Viewing this film was a wholly positive experience, so much so that I can even forgive the woman behind me who must have unwrapped a kilo of sweets during its showing!



Marmalade sandwiches, mayhem and revolution – all in one bear!

Mischievous, amusing and often prepared to challenge conventional thinking. Paddington Bear is a hero to many children.

Mischievous, amusing and often prepared to challenge conventional thinking. Paddington Bear is a hero to many children.

The period leading up to Christmas in the UK has a built-in, comfortable predictability, which I’m sure ultimately contributes greatly to the cosiness of the festive season. Houses and streets are illuminated by flashing lights of variable quality and taste, Christmas markets become a feature of almost every town, carol services provide one of the few occasions when church pews can expect to be full, and the tinny music that characterises shops throughout the year gives way to equally discordant renditions of kitsch Yuletide pop songs.

Similarly predicable, and anticipated with equal amounts of enthusiasm or indifference, is the inevitable Christmas blockbuster film, released just in time to attract an audience of children and families as they get into the mood for the coming celebrations. Sometimes these films prove to be a great success and well beloved of the public, in which case they will become an annual feature on our Christmas television screens. Others appear as a damp squib and disappear, forgotten to all but a few cinematic diehards, never to be seen again.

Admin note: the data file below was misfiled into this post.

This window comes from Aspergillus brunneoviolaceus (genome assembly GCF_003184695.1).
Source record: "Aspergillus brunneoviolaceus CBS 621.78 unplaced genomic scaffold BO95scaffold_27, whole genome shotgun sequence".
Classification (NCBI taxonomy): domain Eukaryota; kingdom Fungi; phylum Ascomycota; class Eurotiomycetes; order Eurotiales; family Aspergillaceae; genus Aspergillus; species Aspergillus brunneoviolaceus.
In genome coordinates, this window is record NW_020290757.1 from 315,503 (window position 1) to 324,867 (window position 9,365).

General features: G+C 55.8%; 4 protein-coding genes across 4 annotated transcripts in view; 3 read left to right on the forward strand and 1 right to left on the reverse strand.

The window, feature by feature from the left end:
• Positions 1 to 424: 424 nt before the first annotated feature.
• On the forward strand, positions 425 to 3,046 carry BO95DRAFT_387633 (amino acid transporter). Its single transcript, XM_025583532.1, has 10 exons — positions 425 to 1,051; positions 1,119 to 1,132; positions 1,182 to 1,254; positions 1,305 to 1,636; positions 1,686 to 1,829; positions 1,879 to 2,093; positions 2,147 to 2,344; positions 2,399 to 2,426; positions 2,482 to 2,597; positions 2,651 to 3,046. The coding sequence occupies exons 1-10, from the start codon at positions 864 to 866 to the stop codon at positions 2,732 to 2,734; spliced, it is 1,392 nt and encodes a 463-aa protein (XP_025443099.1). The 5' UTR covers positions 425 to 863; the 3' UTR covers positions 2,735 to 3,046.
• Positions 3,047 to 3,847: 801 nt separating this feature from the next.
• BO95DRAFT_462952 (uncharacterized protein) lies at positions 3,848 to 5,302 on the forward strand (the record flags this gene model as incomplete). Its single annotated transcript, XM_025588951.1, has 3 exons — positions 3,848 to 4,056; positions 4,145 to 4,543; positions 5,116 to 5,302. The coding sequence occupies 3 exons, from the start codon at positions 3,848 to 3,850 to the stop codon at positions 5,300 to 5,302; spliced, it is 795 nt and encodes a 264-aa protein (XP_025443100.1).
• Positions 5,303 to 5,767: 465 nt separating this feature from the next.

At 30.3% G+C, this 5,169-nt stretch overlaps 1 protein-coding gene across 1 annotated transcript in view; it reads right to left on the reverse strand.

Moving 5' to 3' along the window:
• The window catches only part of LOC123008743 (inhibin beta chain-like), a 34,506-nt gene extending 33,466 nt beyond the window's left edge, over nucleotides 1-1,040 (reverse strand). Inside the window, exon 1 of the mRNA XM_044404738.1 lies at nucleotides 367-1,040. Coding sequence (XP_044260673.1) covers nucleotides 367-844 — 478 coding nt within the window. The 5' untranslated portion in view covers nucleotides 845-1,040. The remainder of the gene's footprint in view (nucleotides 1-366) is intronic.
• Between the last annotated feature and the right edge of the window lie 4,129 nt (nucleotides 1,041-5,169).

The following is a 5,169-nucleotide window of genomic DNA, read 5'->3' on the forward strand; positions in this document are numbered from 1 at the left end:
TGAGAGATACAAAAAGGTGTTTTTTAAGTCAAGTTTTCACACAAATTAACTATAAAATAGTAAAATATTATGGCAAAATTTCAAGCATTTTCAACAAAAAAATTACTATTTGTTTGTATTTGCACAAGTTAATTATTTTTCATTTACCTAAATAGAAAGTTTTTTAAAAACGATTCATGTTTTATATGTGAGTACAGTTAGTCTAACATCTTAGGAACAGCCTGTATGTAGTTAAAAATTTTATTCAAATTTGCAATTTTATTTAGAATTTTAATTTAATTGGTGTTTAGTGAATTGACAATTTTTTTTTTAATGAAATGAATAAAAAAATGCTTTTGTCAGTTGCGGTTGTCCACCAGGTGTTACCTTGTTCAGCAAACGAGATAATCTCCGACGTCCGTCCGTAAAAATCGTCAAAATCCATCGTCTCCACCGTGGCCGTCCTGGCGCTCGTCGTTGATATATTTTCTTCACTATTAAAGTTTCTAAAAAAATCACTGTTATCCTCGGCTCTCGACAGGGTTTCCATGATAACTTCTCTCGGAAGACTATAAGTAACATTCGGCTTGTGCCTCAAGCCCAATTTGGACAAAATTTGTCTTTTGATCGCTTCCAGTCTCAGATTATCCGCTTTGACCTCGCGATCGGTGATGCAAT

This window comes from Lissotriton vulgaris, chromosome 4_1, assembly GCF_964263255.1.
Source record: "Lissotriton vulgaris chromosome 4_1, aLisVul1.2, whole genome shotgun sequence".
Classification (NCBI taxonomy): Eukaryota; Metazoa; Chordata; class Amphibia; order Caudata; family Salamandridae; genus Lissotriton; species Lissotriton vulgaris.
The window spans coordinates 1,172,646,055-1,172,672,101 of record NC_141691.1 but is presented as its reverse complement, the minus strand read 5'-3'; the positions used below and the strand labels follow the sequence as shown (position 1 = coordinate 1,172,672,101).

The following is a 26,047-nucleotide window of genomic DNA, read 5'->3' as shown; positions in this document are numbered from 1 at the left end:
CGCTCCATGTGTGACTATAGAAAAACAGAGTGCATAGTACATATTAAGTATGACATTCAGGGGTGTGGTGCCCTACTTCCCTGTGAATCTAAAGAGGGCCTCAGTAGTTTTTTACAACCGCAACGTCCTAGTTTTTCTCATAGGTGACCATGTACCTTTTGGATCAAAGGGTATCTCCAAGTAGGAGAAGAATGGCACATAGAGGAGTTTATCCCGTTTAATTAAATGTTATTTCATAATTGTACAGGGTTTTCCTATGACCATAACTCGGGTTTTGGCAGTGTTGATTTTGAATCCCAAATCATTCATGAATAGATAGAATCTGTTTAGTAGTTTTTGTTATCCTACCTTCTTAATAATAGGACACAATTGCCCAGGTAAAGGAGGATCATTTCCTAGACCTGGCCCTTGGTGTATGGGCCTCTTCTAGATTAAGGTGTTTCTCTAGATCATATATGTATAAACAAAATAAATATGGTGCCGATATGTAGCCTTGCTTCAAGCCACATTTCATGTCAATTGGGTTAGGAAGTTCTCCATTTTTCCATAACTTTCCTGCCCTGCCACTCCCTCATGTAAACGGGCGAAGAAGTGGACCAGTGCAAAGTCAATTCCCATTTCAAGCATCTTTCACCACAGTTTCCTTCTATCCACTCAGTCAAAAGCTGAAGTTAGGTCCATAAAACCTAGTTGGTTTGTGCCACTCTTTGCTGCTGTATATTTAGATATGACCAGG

This year there is considerable ground for optimism that the major end of year release, a film based upon the adventures of Paddington Bear, a long established hero for many children and not a few adults, will be a great hit with audiences. Reviews of the film have been wholly favourable, and the few people I know who have seen, it state categorically that it is a joy for children from the ages of five to ninety, (why it is unsuitable for ninety five year olds I don’t quite understand). The film Paddington appears to have achieved that elusive quality, shared with others such as Mary Poppins, of being able to attract both adults and children alike to enjoy a shared cinema experience.

Michael Bond, the eighty eight year old creator of Paddington Bear recalls how

 “I bought a small toy bear on Christmas Eve 1956. I saw it left on a shelf in a London store and felt sorry for it. I took it home as a present for my wife Brenda and named it Paddington as we were living near Paddington Station at the time. I wrote some stories about the bear, more for fun than with the idea of having them published. After ten days I found that I had a book on my hands. It wasn’t written specifically for children, but I think I put into it the kind things I liked reading about when I was young.”